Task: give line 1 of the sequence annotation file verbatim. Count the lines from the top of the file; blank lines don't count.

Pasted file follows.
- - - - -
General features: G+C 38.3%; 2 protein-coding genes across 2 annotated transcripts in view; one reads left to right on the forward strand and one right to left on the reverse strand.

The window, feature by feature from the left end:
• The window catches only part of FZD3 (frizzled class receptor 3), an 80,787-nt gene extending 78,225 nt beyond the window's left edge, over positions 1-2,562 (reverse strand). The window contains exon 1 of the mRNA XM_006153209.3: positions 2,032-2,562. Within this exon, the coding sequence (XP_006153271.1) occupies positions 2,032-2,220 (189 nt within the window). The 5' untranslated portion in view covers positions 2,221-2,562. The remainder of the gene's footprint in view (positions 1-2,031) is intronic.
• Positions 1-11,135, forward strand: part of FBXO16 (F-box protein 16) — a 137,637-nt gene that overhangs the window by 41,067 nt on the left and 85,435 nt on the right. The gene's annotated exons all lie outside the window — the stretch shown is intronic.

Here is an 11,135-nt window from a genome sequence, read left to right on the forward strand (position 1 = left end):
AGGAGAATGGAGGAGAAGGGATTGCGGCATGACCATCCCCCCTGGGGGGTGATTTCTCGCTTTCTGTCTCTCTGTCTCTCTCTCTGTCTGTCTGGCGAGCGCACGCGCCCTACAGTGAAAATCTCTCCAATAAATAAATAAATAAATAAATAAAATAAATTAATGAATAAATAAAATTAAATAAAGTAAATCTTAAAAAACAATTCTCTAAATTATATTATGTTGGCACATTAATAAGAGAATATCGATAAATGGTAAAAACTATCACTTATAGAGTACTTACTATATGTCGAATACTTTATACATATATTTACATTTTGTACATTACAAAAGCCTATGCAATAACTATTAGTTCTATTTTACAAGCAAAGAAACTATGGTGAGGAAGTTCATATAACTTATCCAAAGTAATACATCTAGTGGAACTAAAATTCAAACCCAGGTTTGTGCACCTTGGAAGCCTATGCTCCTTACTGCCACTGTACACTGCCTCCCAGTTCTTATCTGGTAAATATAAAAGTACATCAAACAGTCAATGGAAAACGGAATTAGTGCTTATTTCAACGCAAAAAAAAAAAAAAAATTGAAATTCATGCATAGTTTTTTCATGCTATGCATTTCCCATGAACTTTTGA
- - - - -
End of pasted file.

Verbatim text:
General features: G+C 38.3%; 2 protein-coding genes across 2 annotated transcripts in view; one reads left to right on the forward strand and one right to left on the reverse strand.